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Dennis Eckersley: ‘Not Many Good Teams In MLB’

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Dennis Eckersley (Credit: Otto Greule/Allsport)

Dennis Eckersley (Credit: Otto Greule/Allsport)

It’s hard to believe, but more than one decade has passed since Major League Baseball decided that the All-Star Game would decide home-field advantage in the World Series.

And, more than one decade later, many people are still clamoring for that rule to be abolished.

“I’m not necessarily surprised (that MLB chose to do something like this), but I don’t know why they picked (this) game to have some meaning going toward the World Series,” Hall of Fame pitcher Dennis Eckersley told John Kincade, who was filling in as co-host of The John Feinstein Show. “When I was going to All-Star games, it was about which league is better – as if one game could decide whether one league was better. But at the time, I think the National League had won like 10 in a row, so there really was a lot of pride involved in the game. But they came up with (this new rule).”

Since the rule change, eight of the 11 teams with home-field advantage have gone on to win the World Series.

“I don’t know if they can try something different next year or in the years following,” said Eckersley, a six-time All-Star, “but this is the way it is.”

Indeed, the All-Star Game as home-field decider will be one of commissioner Bud Selig’s enduring legacies. So will the parity he created in MLB – even if he took it a couple of steps too far.

“Almost a sickening parity. Mediocrity, isn’t it?” Eckersley asked. “To me, there’s just not that many good teams. I guess that creates parity, but I don’t think that’s what they were after. I think you want to have a lot of good clubs. But at the same time, that extra wild card has made everybody think they have a chance to get in it.”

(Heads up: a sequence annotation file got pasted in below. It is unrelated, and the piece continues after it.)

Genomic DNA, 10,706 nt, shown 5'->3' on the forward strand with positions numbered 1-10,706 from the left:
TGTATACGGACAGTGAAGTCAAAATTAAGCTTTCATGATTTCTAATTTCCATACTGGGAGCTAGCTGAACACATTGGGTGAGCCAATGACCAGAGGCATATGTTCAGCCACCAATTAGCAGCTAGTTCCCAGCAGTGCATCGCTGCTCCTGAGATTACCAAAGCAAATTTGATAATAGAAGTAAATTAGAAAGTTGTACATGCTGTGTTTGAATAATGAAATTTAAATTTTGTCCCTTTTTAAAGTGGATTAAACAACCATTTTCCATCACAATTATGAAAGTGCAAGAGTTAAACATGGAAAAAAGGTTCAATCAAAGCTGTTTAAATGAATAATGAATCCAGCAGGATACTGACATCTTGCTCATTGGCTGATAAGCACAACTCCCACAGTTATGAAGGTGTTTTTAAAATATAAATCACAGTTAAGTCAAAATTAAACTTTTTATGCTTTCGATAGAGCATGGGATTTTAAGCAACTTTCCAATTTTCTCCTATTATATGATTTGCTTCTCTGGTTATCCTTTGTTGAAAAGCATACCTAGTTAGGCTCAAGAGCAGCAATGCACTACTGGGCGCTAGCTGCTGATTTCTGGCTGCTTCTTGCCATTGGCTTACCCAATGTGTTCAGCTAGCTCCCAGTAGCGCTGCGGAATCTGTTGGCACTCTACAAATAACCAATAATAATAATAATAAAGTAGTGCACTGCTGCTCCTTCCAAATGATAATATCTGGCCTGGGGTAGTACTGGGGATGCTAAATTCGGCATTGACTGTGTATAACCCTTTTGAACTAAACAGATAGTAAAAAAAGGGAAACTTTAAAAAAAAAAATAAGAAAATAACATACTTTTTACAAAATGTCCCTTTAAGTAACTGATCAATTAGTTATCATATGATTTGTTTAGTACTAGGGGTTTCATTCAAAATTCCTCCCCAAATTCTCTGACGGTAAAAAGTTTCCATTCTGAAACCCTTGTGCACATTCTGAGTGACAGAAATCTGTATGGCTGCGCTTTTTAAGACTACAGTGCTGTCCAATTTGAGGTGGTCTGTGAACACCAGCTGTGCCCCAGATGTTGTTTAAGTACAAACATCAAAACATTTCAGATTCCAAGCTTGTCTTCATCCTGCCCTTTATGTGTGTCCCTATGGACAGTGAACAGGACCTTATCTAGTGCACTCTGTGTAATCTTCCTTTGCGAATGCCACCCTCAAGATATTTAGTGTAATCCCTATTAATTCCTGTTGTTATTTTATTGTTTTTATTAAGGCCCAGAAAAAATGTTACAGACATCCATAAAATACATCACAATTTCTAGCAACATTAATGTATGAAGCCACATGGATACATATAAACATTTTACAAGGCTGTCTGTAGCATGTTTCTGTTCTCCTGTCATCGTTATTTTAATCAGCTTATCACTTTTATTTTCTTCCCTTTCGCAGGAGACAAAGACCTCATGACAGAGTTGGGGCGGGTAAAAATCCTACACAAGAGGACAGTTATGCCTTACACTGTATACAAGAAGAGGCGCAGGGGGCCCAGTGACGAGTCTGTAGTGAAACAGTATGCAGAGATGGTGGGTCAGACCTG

Aside from the six division leaders, there are a combined 15 teams within seven games of a Wild Card spot, including 10 within three games.

“I like parity,” Eckersley said, “but at the same time, I’d like to see a stud team, too.”

Eckersley, a two-time saves champion and a member of the MLB’s All-Time Team, was also asked about the specialization of pitchers. In 1992, Eckersley saved 51 games and was named the AL Cy Young winner and the AL MVP. Can you imagine a reliever getting either of those awards today?

In a word, no.

In two words, hell no.

“The game has changed,” Eckersley said. “That’s the way it is. It’s a six-inning game – maybe less sometimes. There’s just dominance in the bullpen. The save is overrated now. Guys get 40 saves just to stay in shape. That’s just an average year. The days of pitching three innings (per appearance) are over. You see the dominance. You’ve got three guys that can close games out. Do I like it? I (can see) both sides. I’m old school. I wouldn’t be in the Hall of Fame if I didn’t (save all those games) with the A’s all those years.”

There are also those who argue that a team’s best reliever shouldn’t be automatically saved – no pun intended – for the ninth inning. Rather, he should be used in the situation of highest leverage, regardless of when it occurs.

“I don’t see it happening,” Eckersley said. “I really don’t. You’re always going to save your guy for the end. Sometimes the (most important) out is in the sixth inning, but it’s just not going to happen. Everybody in the bullpen would be upside down. There’s something to be said for (always knowing when you’re going to pitch). Everybody follows suit. There’s a lot behind that. But I understand. Important outs come earlier in the game. But it’s not going to change.”

 

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